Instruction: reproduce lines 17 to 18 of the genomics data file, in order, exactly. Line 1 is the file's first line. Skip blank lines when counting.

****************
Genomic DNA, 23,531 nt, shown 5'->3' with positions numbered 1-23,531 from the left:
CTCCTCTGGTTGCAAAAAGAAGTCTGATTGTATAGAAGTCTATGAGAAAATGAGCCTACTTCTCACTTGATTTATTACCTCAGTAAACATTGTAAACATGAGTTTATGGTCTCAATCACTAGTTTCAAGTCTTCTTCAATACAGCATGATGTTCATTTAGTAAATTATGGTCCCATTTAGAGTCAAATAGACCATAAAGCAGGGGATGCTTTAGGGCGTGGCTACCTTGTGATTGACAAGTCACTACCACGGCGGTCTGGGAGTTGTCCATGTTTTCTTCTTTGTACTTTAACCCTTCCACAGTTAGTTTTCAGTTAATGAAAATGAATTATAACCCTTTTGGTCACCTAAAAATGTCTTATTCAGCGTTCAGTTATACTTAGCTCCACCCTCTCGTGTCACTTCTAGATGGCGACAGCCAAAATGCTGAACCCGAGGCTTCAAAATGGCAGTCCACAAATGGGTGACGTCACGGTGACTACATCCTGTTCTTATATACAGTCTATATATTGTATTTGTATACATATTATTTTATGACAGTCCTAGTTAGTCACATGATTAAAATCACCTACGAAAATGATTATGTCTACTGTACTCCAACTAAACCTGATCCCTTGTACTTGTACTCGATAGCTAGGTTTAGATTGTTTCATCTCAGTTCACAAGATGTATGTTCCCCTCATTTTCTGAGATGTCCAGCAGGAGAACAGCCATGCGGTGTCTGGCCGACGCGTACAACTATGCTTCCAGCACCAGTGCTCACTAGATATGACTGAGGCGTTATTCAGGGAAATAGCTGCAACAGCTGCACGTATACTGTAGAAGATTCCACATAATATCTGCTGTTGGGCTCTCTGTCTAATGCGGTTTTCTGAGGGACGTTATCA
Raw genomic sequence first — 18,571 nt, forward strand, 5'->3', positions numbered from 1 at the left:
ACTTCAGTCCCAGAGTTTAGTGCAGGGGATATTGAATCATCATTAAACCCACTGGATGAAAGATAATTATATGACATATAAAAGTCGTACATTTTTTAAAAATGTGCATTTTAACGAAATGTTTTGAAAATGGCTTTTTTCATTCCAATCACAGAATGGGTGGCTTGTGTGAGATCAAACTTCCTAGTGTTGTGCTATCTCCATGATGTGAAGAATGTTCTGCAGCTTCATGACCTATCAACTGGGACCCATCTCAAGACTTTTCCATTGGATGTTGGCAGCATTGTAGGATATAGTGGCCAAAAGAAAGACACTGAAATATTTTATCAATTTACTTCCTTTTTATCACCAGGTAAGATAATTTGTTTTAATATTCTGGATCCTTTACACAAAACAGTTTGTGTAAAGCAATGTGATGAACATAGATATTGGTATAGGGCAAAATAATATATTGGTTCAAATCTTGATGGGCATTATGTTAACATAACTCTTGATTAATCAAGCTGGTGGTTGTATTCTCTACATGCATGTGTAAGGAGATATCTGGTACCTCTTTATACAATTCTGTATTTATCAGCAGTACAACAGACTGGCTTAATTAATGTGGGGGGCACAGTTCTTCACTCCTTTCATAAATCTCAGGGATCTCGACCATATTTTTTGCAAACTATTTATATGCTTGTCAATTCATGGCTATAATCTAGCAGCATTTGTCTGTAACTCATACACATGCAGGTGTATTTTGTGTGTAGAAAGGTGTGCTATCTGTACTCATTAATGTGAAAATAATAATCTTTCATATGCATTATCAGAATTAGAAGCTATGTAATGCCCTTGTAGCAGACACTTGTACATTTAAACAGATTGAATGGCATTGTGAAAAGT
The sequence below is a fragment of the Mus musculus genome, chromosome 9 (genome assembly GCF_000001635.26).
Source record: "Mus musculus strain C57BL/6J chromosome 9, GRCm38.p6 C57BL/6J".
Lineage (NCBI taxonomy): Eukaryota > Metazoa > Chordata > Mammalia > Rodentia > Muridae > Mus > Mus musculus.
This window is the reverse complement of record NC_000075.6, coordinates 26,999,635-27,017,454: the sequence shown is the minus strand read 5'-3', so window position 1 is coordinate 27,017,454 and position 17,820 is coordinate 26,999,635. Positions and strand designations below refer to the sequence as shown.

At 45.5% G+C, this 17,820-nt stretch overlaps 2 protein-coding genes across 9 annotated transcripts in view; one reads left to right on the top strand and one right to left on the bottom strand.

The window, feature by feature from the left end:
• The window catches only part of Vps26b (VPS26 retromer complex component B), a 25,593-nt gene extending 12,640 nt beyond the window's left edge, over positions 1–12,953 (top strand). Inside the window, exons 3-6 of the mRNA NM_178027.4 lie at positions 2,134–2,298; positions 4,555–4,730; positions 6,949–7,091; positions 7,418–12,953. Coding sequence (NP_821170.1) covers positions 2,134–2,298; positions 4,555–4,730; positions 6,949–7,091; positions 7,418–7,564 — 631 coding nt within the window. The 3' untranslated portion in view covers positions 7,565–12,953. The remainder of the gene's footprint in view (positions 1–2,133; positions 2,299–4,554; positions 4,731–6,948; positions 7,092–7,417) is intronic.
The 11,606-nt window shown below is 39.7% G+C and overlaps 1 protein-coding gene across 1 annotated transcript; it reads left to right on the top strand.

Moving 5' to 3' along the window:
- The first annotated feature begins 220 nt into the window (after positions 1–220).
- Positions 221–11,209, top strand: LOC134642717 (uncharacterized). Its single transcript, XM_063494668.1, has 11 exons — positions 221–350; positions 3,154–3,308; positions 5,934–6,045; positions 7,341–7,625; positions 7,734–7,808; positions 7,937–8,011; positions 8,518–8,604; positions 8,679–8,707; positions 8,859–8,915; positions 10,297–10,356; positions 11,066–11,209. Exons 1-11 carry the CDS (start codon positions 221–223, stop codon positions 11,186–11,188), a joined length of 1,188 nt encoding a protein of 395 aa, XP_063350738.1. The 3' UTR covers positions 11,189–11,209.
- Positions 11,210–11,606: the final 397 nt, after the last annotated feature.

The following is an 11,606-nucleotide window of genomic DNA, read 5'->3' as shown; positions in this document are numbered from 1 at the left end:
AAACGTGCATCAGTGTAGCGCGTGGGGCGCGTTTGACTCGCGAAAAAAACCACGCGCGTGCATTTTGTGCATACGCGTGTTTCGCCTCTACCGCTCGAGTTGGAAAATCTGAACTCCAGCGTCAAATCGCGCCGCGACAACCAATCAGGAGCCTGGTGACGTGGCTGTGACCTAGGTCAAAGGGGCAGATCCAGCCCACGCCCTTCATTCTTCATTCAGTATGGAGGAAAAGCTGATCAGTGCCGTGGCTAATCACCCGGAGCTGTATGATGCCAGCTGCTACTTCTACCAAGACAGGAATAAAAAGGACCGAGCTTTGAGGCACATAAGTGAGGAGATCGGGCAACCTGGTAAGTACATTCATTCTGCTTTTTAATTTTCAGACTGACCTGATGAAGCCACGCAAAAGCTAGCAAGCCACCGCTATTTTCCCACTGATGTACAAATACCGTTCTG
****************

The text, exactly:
The following is an 11,606-nucleotide window of genomic DNA, read 5'->3' as shown; positions in this document are numbered from 1 at the left end:
AAACGTGCATCAGTGTAGCGCGTGGGGCGCGTTTGACTCGCGAAAAAAACCACGCGCGTGCATTTTGTGCATACGCGTGTTTCGCCTCTACCGCTCGAGTTGGAAAATCTGAACTCCAGCGTCAAATCGCGCCGCGACAACCAATCAGGAGCCTGGTGACGTGGCTGTGACCTAGGTCAAAGGGGCAGATCCAGCCCACGCCCTTCATTCTTCATTCAGTATGGAGGAAAAGCTGATCAGTGCCGTGGCTAATCACCCGGAGCTGTATGATGCCAGCTGCTACTTCTACCAAGACAGGAATAAAAAGGACCGAGCTTTGAGGCACATAAGTGAGGAGATCGGGCAACCTGGTAAGTACATTCATTCTGCTTTTTAATTTTCAGACTGACCTGATGAAGCCACGCAAAAGCTAGCAAGCCACCGCTATTTTCCCACTGATGTACAAATACCGTTCTG